2 edited title

1

# Diagrams for groups

You can present a group in a Cayley-like manner, replacing colors by explicit assignment of nodes to edges: while in a Cayley graph $x \circ y = z$ is presented like this:

you can also present it like this:

Now the group axioms can be stated like this:

• For each $x, y$ there is a unique $z$ with $x \circ y = z$, or: such that the following diagram holds ("commutes"):

• There is an $e$ such that for all $x$ it holds that $x\circ e = e \circ x = x$, or: such that the following two diagrams commute:

and for each $x$ there is a $x^{-1}$ such that $x \circ x^{-1} = x^{-1} \circ x = e$, or: such that the following diagram commutes:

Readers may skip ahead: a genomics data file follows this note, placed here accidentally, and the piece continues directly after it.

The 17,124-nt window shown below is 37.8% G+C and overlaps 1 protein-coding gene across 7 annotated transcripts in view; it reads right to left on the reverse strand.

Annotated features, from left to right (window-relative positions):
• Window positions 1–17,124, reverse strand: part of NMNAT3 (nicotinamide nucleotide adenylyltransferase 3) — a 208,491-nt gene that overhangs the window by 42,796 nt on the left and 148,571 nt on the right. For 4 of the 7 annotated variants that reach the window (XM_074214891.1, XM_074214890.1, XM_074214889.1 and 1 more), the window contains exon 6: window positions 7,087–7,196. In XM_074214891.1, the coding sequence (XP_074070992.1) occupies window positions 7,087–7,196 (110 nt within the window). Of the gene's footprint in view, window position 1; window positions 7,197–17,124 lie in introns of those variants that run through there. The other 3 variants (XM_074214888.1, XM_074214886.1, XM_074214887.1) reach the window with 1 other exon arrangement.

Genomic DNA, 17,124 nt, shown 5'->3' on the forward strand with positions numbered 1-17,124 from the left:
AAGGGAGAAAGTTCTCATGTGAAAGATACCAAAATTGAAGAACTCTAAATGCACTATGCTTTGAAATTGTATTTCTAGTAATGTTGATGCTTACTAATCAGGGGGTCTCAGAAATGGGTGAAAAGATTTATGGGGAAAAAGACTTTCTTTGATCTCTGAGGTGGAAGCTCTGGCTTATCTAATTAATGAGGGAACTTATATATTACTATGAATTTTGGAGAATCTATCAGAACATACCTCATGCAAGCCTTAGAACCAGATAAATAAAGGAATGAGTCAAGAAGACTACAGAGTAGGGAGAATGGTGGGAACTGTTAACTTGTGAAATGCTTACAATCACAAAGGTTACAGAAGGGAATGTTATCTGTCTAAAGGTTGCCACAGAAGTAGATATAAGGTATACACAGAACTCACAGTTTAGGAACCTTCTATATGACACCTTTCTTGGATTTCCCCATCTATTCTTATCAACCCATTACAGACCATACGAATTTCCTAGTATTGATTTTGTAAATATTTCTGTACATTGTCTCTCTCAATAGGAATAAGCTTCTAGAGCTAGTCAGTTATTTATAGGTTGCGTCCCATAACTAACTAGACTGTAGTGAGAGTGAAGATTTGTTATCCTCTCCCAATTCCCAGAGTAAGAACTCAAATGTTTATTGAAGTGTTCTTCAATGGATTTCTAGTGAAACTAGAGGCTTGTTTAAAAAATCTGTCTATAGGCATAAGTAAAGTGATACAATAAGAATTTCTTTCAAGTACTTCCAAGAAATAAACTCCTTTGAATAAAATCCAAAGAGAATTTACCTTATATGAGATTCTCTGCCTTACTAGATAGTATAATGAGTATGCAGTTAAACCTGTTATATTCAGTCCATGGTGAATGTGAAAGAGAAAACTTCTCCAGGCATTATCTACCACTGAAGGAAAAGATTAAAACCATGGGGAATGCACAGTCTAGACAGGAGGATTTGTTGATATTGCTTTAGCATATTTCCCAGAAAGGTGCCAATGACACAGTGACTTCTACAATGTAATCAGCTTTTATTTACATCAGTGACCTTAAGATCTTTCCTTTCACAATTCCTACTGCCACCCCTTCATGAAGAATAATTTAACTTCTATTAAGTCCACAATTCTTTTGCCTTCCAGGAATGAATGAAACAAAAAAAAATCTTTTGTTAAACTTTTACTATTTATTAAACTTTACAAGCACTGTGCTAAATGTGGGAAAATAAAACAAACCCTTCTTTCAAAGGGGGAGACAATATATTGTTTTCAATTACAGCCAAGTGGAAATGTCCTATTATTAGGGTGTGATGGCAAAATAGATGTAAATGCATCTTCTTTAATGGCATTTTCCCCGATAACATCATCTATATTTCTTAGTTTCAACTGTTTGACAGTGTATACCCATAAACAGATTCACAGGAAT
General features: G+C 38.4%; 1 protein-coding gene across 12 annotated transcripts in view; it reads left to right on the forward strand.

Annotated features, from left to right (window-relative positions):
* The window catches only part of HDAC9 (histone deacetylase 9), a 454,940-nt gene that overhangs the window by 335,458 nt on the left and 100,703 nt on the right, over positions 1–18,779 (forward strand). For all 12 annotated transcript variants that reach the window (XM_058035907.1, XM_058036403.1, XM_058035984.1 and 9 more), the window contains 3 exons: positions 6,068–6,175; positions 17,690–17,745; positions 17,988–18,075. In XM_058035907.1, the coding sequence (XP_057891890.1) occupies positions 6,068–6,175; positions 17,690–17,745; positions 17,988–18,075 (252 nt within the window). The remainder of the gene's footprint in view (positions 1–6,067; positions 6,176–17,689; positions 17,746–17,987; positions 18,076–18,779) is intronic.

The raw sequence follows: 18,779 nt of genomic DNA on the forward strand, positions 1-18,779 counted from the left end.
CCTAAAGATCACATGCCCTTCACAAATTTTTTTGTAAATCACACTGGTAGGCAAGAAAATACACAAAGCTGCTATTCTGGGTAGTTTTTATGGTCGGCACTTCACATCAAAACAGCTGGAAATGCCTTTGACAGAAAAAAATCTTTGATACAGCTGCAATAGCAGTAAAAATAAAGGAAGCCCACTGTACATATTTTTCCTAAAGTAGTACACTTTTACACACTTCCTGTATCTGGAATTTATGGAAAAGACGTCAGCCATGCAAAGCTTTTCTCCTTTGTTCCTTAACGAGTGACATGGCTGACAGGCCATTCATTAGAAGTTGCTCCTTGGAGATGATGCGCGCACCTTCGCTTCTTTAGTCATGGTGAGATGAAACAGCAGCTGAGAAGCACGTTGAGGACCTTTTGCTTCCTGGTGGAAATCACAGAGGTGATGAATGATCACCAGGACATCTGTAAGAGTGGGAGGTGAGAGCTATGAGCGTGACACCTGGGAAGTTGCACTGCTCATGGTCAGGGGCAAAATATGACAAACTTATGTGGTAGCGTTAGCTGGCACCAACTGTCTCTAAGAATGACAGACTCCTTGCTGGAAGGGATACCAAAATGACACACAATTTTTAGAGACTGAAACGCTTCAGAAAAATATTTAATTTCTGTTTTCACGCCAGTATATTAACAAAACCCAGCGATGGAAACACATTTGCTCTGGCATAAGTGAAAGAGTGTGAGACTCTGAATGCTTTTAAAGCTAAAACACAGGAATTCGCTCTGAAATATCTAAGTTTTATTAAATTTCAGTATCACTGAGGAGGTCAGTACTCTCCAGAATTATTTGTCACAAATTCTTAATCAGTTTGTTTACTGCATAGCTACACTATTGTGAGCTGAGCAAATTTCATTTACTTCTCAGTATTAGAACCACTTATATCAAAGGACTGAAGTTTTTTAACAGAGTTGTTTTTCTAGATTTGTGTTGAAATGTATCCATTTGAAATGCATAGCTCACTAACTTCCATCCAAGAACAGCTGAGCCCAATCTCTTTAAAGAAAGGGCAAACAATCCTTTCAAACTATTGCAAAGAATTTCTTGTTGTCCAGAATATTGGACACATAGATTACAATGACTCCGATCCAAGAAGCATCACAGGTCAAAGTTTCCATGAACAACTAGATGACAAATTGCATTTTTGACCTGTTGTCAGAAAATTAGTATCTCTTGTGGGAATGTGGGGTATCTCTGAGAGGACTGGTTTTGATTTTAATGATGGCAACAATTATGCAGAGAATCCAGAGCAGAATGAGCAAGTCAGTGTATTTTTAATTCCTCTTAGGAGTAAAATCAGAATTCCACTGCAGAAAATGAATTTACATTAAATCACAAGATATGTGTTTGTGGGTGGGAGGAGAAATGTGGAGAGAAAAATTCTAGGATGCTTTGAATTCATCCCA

• For each $x, y, z$ it holds that $x \circ (y \circ z) = (x \circ y) \circ z$, or: such that the following diagram commutes:

The last diagram is somewhat ugly, even when drawn in this most balanced way (I didn't find a more appealing and symmetric one).

But an astonishing symmetry arises, when we consider Abelian groups. Commutativity is expressed by the diagram:

and associativity becomes:

In the presence of commutativity, associativity seems to be related to commutativity (some sort of "second level commutativity").

Can any use be made of this kind of diagrams, or is it just vain baublery?